Mar. 3 - NASA's big announcement yesterday turned out to be confirmation that Mars was once "water soaked" and although (despite this headline Mars: Strong signs of life!) no evidence of life has been found, the conditions for life to have developed were indeed there.

Some, however, suspect a deep, vast conspiracy to hide the truth because a political and ego outcrop hangs over science.

UPDATE: Others note similarities to the Kay WMD Report and ask: Did NASA lie?

But there is a bright side; now that the onetime existence of water is confirmed, Kathy points out that readers of old SF can still dream about the canals!

Posted by Debbye at 05:07 PM | Comments (0)

January 25, 2004

Opportunity lands on Mars

Jan. 25 - (Crossing fingers) Live on CNN from JPL in Pasadena, ping, radar, bouncing, re-acquired signal, still rolling, stopped moving, unwrapping.

I think we can call the Opportunity landing a success!

(I doubt I can make it to 1 am PST for Surveyor to transmit to earth. Damn.)

UPDATE: The photos on the NASA page and Rover page are pretty impressive and worth waiting to load.

Posted by Debbye at 12:10 AM | Comments (0)

January 24, 2004

Spirit Recovery

Jan. 24 - Spirit Recovers on Red Planet:

Scientists said they managed to reset Spirit's computer and put the rover into what's called "cripple" mode to bypass software problems.
It may be 3 weeks before Spirit can take another trip on the Martian landscape.

Opportunity should land at 12:05 a.m. tomorrow.

Posted by Debbye at 07:04 PM | Comments (0)

January 23, 2004

ScrappleFace on Rover

Jan. 23 - Rover stops barking:

Initially, the scientists blamed weather woes on Earth. They now believe the rover is experiencing hardware or software glitches.
Riiight. And they expect us to believe that?

ScrappleFace has another explanation.

This just in: the rover managed to get a limited message out. Go Spirit!

Posted by Debbye at 09:16 AM | Comments (0)

January 05, 2004

On First Looking Out of NASA's Rover

Jan. 5 - Update on Spirit and several links including a directory for the NASA site if you've had delays logging on.

American Digest has On First Looking Out of NASA's Rover. Wonderful poem.

Posted by Debbye at 05:34 PM | Comments (0)

January 04, 2004

Spirit is willing

Jan. 4 - Mars was pleasantly surprised to see Sojourner's big brother Spirit emerge from that big bouncy thing last night and is graciously permitting him to stay and take pictures. Who could have figured the God of War to be such a ham? (Anyone who watched Xena or Hercules, come to think of it. Oh well.)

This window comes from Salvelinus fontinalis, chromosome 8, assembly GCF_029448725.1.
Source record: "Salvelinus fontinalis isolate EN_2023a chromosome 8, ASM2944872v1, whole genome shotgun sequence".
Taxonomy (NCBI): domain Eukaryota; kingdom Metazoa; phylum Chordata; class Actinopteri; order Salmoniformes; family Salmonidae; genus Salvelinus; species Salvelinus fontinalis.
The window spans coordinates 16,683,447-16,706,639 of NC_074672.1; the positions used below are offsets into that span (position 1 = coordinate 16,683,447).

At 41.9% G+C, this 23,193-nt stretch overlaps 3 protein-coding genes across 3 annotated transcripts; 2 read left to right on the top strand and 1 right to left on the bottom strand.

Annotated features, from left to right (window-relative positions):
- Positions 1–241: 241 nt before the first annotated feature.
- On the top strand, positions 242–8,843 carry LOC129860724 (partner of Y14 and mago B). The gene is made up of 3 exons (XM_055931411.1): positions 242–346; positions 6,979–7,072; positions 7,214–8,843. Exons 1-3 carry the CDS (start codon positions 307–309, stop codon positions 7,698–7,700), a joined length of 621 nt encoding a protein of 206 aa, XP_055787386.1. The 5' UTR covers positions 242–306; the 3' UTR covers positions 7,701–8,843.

The NASA Mars Exploration Rover Mission website is here. I'm off to work, so don't know if they have a site dedicated to Spirit as they had years back for Sojourner.

Kidding aside, the difficulties in landing craft on Mars highlights just how dangerous this adventure will be for human explorers. Here's to the future!

Looks like Toronto is back to more seasonable weather (which would still have people in Ottawa, Montreal and Edmonton sneering at us as softies.)

Posted by Debbye at 08:54 AM | Comments (1)

January 03, 2004

Rover set to land on Mars

Jan. 3 - Rover to land on Mars tonight. Uh huh. We'll see.

Posted by Debbye at 07:15 AM | Comments (0)

December 29, 2003

Beagle MIA on Mars

Dec. 29 - I was a science fiction fan at a fairly young age. Anything science-fictiony, and I would watch it or read it. Needless to say, I read a lot of good short stores (especially from Amazing Stories magazine) and saw some incredibly bad movies.

There were also books, like Space Cat, but we won't discuss that. Ever.

Maybe that early fascination with the possibilities "out there" coupled with the number of probes that have been lost on Mars explains my imagination running full tilt. The canyons there are monstrously deep, and I remember a book by Ben Bova about Mars (I think it was called Mars) that had the discovery of permafrost under the surface and hinted there might be more to the canyons than emptiness and rocks.

Maybe there is something, or some thing, on Mars that is an unknown unknown. Maybe the rocks are sentient and felt insulted at being named after cartoon characters.

The really sad part is that I started thinking about this stuff a couple of years ago when the Polar Lander and the two independent probes went AWOL.

Maybe I better find another news story quickly before someone notices that the Bova book isn't all that old. Move along, folks. Nothing here but a senior moment.

UPDATE: They are speculating that the Beagle landed in a crater which would explain the radio silence. Hmm, weren't the probes that accompanied the Polar Lander thought to have ended up - the both of them - in canyons? Bad sign when they start re-cycling excuses. I'm just sayin'.

UPDATE: I am not alone in my lunacy. Rantburg reports the Beagle is another kill for the Martian Defense Force. (Link via Jay Currie.

Posted by Debbye at 06:22 PM | Comments (0)